Can non-execs cure banks' madness and badness?
Sir David Walker, a former regulator and someone who in the past would have been described as a City grandee, will today publish his prescription for how the so-called governance of banks can be improved.
Governance is the sententious word for the structures and rules for institutions that are supposed to prevent them doing the wrong thing.
And since banks all over the world in the years before the credit crunch did the wrong thing on a scale that was without any precedent, there must surely have been a collective failure of governance.
Or to put it another way, the owners and non-executive directors of banks from UBS in Switzerland to Merrill Lynch and Lehman in the US to Royal Bank of Scotland and HBOS in the UK were useless at preventing those banks borrowing and lending in a reckless and dangerous manner.
So presumably that means the owners and non-executives were either under-qualified nitwits, cowards or unhealthily close to greedy manic chief executives.
Which would mean - surely - that new codes of conduct for shareholders and initiatives to improve the quality of those who sit on bank boards would make a world of difference.
That may be so.
But it's worth reminding ourselves what actually happened at Royal Bank of Scotland, for example, before we conclude that accidents can always be prevented if only the right people are in the right jobs.
Because the non-executives at Royal Bank were an impressive bunch - on paper.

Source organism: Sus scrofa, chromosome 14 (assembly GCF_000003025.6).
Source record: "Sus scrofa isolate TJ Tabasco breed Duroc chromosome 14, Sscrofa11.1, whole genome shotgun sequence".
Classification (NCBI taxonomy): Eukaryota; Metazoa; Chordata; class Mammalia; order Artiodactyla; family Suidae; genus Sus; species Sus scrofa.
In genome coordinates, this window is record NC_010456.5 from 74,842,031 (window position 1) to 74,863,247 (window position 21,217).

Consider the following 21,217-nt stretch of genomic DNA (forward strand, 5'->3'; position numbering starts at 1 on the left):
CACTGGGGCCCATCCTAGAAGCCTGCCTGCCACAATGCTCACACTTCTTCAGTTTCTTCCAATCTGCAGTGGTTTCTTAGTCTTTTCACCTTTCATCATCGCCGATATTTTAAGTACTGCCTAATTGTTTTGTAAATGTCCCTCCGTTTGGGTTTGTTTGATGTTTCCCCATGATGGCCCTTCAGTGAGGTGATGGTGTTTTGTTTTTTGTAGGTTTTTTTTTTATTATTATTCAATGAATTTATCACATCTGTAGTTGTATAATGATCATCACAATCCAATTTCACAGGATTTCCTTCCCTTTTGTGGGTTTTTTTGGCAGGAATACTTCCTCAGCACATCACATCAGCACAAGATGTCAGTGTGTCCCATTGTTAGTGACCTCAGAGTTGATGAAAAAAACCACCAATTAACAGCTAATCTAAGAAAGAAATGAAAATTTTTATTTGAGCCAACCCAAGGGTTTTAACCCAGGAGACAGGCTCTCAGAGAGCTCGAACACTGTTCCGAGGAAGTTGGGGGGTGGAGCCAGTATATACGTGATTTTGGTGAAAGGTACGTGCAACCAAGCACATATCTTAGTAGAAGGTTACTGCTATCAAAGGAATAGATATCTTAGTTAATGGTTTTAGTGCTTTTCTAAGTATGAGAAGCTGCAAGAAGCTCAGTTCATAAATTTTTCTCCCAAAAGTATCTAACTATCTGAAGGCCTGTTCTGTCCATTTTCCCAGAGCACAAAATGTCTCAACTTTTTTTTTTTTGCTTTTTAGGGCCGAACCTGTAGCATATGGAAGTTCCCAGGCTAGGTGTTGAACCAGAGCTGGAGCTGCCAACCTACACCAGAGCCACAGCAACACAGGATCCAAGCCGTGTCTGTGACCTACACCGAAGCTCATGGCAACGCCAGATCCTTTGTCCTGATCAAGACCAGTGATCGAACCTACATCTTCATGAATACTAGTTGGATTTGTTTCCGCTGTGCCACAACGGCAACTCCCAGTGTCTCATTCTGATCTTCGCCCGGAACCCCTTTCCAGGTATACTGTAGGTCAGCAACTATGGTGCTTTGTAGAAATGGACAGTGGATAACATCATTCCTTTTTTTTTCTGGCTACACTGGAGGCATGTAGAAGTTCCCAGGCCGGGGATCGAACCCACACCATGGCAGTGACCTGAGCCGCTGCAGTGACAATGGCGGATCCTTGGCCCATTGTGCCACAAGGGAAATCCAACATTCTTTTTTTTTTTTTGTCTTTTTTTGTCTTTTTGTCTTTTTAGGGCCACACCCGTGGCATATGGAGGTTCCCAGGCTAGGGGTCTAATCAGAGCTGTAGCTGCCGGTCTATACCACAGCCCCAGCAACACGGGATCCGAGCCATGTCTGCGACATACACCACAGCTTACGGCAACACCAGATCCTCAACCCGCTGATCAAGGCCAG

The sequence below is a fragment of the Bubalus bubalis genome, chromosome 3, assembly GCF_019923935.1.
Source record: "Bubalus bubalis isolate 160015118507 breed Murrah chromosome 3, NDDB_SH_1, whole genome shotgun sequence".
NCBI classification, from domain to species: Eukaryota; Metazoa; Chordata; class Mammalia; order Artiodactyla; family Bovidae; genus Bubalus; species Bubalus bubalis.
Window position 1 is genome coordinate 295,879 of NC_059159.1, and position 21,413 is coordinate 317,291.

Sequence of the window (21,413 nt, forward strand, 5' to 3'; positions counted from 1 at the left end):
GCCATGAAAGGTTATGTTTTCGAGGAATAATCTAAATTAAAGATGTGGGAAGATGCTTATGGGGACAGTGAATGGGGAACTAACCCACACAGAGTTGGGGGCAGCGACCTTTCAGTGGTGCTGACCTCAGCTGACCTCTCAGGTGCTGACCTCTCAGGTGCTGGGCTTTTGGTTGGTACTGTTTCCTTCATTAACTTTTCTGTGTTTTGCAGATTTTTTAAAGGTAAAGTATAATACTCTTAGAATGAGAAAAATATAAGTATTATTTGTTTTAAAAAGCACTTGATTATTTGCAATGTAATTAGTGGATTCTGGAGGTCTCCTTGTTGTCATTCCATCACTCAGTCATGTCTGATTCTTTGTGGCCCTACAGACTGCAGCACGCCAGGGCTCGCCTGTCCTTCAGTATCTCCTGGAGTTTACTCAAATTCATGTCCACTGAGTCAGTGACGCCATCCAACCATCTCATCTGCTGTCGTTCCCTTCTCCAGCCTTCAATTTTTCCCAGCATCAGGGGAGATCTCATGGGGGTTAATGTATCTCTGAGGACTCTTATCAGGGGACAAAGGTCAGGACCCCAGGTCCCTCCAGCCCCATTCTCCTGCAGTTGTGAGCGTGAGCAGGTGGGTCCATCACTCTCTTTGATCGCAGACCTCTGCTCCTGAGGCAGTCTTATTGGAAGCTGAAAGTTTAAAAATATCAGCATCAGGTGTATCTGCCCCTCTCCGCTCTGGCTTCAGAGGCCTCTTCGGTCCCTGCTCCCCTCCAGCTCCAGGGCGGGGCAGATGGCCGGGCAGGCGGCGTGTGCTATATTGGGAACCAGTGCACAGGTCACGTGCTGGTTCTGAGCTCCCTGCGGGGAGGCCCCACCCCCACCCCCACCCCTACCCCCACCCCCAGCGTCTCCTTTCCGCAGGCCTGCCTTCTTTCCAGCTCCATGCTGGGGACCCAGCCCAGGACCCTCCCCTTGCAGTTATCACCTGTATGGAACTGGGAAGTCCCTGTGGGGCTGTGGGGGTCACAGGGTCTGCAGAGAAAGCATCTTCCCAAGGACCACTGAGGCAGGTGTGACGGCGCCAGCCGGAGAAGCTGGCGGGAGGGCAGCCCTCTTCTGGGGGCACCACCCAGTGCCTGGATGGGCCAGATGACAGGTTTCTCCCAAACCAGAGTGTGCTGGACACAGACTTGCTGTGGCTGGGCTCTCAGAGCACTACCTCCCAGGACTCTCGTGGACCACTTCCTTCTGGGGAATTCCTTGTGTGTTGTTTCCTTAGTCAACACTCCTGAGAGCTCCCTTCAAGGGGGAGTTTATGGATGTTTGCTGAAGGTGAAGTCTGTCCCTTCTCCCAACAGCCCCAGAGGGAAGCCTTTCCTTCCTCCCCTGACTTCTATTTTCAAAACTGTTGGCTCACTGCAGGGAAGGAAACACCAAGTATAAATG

They included three former bankers, an erstwhile treasury official whose responsibilities included financial regulation, the one time boss of an insurance giant, and the titular head of Goldman Sachs in Europe.
At the time, these were not individuals who would have been described as either ignorant of finance, shrinking violets or nincompoops.
Some have alleged that the non executives were terrified of the steely chief executive of the time, Sir Fred Goodwin.
This, I have to say, is less than compelling. I know some of these non-execs. And I can tell you that they are materially tougher and less pliable than old boots.
Then there's the question of whether they knew as much as they should have done about what was going on.
That is is a moot point. Some non-execs say they didn't know all the relevant details about RBS's holdings of lower quality housing loans in the US.
But it wasn't non-executive ignorance of those risks - or perhaps of any risk - that led to its collapse into the arms of the state.
What really did for RBS was its record-breaking takeover of the rump of the Dutch bank ABN Amro in the autumn of 2007.
This was the wrong deal, at the wrong price and at the wrong time.
The non-executives were not ignorant of the risks RBS was running in buying ABN. However they thought these risks, which turned out to be suicidal, were worth taking.
All of which simply says that even smart, well-qualified people can be gripped by irrational exuberance - and that therefore we shouldn't get carried away with the idea that governance can be a perfect protection again catastrophe.